"Built to Last" came out a dozen years ago and had a big impact on the way people in business talked about what it was they were doing. When you boil all its concepts down, it was about making active choices. Don't be limited by the existing structure. Don't fall for the trap of not being able to do what you need to do because you think you have to do something else. Make sure that you know what your core foundation is and preserve that while you are fostering growth with Big Hairy Audacious Goals and trying lots of things, and making sure that your companies purposes and values are aligned. This book takes those same principles, and a few others, and recasts them into three overlapping circles of meaning, thought, and action. Where those three overlap is the place where the title of book, "Success Built to Last", lies. Rather than researching companies as in the first book, Porras, Emery, and Thompson interviewed 200 "successful" people. Some famous, some rich, some not famous, some not rich. They were looking for common factors in what made their lives feel successful to them. Not surprisingly, it boils down to being active about your choices. Don't play by rules made by others, don't enslave yourself to goals you think others want you to achieve, and don't measure your life by another's yardstick. Down that road is misery and lots and lots of psychotherapy (with or without drugs). This book is full of good advice, good anecdotes, and helpful sayings about how you go about setting up your own life and your own success. I would also recommend "Small Giants" by Bo Burlingham for more stories about people who found success and meaning in successful companies without following the "normal" path to growth, riches, and misery. This is a good book and I hope it sells a ton. But that is probably a safe bet. Recommended.

What Does It Take to Make a Difference?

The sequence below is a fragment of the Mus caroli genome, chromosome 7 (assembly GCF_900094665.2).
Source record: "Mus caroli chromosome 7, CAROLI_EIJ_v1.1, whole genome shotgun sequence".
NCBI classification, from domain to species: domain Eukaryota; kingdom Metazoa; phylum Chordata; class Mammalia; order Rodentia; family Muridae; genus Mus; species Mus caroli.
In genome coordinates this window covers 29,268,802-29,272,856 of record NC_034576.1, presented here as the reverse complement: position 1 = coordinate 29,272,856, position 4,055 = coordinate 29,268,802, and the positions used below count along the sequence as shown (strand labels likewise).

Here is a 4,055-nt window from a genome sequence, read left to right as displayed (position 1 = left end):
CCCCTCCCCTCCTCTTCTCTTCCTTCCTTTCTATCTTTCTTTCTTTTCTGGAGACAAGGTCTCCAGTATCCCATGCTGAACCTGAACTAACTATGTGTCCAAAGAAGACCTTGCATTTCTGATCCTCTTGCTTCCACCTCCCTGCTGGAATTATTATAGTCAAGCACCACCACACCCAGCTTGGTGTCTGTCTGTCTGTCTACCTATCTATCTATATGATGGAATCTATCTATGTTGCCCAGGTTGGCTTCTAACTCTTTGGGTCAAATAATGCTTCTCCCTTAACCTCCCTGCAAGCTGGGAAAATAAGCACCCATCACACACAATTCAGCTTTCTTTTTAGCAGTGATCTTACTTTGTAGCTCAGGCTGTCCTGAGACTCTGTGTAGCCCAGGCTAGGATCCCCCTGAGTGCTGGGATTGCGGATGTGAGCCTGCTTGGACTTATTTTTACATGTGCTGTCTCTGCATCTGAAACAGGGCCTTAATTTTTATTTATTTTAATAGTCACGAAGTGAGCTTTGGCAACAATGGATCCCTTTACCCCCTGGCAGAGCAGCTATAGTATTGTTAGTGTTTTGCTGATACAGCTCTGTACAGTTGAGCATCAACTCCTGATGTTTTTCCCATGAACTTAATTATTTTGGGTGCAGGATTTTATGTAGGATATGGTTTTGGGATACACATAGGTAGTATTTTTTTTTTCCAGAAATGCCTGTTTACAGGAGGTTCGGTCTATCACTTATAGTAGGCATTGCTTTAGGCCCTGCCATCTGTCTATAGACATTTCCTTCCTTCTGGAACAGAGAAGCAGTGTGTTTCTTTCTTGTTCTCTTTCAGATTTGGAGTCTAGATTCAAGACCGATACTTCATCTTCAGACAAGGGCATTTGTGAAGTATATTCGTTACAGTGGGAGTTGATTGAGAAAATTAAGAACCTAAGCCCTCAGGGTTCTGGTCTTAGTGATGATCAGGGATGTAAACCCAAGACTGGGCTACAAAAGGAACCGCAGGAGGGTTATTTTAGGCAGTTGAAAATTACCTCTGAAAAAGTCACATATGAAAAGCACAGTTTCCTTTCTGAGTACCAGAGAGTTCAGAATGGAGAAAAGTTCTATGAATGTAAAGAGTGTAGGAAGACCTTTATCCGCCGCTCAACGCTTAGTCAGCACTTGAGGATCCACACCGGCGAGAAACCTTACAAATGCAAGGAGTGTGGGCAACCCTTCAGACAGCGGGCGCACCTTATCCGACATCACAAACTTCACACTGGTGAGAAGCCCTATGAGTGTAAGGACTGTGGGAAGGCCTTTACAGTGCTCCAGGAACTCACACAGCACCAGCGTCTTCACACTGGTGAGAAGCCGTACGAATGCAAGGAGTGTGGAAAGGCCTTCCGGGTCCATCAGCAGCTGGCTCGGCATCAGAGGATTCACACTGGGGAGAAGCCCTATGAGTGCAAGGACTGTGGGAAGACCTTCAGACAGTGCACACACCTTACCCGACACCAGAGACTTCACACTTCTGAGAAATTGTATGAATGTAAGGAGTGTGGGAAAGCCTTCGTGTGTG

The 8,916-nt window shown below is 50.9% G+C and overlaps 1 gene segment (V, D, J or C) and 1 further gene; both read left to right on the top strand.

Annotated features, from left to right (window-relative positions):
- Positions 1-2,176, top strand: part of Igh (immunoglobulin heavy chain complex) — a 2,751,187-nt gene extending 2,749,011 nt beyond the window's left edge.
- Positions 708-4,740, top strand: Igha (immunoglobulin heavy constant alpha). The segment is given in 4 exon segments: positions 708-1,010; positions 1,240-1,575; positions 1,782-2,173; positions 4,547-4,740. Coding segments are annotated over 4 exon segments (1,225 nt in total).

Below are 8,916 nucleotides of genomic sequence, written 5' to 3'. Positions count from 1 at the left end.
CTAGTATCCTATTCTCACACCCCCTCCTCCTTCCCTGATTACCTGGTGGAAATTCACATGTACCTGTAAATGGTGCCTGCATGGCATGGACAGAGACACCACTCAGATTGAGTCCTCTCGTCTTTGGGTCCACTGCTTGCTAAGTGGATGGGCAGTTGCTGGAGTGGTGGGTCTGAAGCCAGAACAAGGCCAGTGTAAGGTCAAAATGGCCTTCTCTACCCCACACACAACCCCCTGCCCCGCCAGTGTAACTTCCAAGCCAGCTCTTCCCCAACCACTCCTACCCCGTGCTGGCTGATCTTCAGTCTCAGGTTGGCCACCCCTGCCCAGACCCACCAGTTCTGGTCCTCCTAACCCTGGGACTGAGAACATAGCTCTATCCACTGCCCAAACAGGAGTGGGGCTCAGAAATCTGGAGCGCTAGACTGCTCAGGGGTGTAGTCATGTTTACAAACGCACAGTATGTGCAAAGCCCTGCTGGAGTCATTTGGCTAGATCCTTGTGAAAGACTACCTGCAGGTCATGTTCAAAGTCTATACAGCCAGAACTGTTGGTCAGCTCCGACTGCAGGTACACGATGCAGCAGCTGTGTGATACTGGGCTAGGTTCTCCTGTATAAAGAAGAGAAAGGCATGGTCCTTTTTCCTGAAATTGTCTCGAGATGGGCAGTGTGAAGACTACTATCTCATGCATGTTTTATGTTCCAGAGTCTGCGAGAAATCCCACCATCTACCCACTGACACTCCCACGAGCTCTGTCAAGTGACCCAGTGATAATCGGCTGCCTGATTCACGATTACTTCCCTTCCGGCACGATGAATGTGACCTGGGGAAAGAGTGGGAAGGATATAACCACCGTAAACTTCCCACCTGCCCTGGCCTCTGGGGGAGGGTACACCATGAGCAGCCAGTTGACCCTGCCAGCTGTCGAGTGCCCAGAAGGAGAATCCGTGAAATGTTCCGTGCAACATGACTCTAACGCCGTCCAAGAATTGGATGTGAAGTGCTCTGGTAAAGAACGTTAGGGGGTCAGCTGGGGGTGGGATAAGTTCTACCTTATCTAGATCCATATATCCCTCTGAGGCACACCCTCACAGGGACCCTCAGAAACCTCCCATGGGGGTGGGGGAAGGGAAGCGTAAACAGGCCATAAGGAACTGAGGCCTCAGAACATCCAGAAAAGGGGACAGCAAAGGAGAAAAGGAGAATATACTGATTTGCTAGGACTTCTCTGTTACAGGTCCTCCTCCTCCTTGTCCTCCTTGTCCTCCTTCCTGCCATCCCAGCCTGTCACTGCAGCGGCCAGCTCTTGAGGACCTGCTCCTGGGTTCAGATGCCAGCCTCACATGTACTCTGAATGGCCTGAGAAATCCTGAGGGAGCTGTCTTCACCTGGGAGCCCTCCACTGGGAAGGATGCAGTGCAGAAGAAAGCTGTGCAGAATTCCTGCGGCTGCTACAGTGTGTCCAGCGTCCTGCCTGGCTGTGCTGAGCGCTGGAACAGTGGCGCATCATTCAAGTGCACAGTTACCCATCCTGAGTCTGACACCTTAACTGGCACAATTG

Almost everyone wants to be more successful. As evidence of that, look at the rows of shelves in book stores filled with self-help and success-related titles. But no one wants to be successful for the proverbial 15 minutes and then sink into ineffectiveness and obscurity. Jerry Porras (coauthor of Build to Last), Stewart Emery (an important figure in the Human Potential Movement) and Mark Thompson (an unstoppable interviewer and executive coach) have combined their diverse talents to provide powerful insights into what has worked best for those who have sustained personal success for over 20 years. The book is one part methodology, one part great stories and one part keen insight. Here was the process that led to the book. Interviews were held during 1996-2006 with over 200 high profile people who had enjoyed lasting success (CEOs, community leaders, professionals, politicians and small business people). For the most part, they avoided the geniuses in favor of people who built extraordinary results from more ordinary abilities and resources. In early 2006, surveys were done on a worldwide basis with subscribers to Knowledge@Wharton to test the findings from the interviews. Regression analyses were used to sort out the key influences. The results were used to structure the book's key conclusions. What did they learn? The key concept is that continually successful people combine meaning, thought and actions in mutually consistent ways that provide sustained performance. Let me describe each area a little. Meaning is important because it ignites passion in you and others. Success requires persistence. Without continuing passion, it's hard to be persistent enough to be a lasting success. In addition, passions bring energy. It turns out that continually successful people have all kinds of passions. Ultimately, successful people respond to a calling to answer their passion in a way that seems right, comfortable and full of integrity. Thought is important because successful people use their own gauges of success . . . rather than the applause of others. Many successful people lack charisma . . . but their cause has more than enough charisma to attract all of the support they will ever need. You also need to learn by choosing to try hard things where you can make new mistakes to direct you in the future. But turn pain into performance. Don't let wounds hold you back. Action benefits from taking on Big Hairy Audacious Goals (a remnant of Built to Last's research), seeking out knowledge by using conversations to test and develop ideas, and establishing alignment within those who are helping you succeed. What kind of a leader are they describing? Some frequently cited examples in the book include Charles Schwab, Sir Richard Branson, Jack Welch, Nelson Mandela, Jimmy Carter, Herb Kelleher, Elie Wiesel, Condoleeza Rice, and Marva Collins. There are also plenty of non-marquee names whose stories will often impress you mo